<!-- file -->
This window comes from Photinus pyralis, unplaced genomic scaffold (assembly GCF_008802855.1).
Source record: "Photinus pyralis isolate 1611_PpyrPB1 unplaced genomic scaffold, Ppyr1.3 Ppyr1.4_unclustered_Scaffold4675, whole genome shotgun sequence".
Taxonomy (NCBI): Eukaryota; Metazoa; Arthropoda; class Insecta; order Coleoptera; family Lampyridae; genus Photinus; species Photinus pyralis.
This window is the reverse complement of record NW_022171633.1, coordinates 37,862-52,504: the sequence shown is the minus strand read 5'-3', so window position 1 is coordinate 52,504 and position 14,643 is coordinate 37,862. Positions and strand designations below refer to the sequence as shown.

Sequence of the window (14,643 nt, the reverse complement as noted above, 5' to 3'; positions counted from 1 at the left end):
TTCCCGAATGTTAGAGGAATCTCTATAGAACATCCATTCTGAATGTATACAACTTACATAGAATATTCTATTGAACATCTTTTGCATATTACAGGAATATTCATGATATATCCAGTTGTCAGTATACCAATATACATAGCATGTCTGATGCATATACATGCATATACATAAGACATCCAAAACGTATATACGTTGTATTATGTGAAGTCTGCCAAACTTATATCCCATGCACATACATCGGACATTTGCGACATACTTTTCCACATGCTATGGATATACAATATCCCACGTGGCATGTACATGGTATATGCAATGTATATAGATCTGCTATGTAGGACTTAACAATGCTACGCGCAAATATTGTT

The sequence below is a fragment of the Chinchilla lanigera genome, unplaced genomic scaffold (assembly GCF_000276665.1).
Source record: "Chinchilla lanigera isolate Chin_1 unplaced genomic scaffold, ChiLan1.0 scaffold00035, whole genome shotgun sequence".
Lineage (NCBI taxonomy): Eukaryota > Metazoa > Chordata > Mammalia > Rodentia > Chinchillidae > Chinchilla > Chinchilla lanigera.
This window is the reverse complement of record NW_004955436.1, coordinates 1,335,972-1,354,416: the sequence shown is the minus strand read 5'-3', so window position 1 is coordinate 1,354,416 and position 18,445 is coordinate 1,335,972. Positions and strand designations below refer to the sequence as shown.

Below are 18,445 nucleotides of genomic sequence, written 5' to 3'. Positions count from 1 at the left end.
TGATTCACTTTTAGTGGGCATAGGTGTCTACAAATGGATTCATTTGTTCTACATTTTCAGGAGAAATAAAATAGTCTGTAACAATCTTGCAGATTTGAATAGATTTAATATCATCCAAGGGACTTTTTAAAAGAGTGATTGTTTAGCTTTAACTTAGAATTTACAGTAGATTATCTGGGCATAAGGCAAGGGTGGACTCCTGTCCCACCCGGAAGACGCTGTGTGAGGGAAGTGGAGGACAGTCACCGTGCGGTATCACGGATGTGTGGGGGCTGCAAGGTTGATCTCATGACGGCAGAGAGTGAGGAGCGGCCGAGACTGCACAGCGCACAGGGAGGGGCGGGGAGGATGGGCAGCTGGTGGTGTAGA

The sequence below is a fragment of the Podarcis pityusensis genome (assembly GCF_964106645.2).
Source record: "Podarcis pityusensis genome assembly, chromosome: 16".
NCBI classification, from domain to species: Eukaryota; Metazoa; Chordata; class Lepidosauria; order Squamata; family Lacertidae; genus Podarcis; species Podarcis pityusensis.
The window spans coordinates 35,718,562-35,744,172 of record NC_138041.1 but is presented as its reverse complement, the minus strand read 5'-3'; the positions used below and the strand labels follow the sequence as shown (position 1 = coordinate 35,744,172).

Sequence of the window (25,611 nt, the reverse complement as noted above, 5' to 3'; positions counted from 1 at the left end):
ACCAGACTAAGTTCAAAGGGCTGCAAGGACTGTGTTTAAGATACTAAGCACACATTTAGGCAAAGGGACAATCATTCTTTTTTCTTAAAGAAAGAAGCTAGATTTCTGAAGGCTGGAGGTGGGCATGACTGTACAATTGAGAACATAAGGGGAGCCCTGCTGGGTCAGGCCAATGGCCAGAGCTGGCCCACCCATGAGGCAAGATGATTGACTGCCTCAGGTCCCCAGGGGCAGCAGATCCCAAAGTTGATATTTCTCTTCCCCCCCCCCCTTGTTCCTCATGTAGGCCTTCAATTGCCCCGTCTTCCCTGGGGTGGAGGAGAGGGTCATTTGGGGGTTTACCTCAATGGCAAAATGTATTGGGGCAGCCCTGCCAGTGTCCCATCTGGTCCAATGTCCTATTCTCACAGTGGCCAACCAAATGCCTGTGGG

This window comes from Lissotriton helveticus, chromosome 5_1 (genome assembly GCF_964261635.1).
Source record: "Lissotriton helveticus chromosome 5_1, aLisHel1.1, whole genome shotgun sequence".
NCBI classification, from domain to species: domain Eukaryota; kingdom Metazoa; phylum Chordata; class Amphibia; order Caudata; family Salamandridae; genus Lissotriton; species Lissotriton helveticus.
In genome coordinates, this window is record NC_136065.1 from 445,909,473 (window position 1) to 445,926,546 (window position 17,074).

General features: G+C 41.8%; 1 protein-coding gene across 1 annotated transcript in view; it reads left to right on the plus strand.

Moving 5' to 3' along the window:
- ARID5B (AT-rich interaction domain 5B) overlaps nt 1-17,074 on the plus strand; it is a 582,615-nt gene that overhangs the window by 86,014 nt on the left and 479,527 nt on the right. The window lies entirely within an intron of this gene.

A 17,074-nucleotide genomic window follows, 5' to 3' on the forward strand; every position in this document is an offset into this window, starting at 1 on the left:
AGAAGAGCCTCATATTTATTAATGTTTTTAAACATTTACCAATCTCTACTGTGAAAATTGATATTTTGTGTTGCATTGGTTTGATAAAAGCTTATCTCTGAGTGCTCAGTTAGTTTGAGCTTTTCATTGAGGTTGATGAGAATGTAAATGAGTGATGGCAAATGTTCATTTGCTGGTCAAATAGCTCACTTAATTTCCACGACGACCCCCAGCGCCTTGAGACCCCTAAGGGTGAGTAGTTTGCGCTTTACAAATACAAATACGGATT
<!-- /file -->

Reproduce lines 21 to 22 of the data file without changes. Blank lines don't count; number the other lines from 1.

NCBI classification, from domain to species: domain Eukaryota; kingdom Metazoa; phylum Chordata; class Amphibia; order Caudata; family Salamandridae; genus Lissotriton; species Lissotriton helveticus.
In genome coordinates, this window is record NC_136065.1 from 445,909,473 (window position 1) to 445,926,546 (window position 17,074).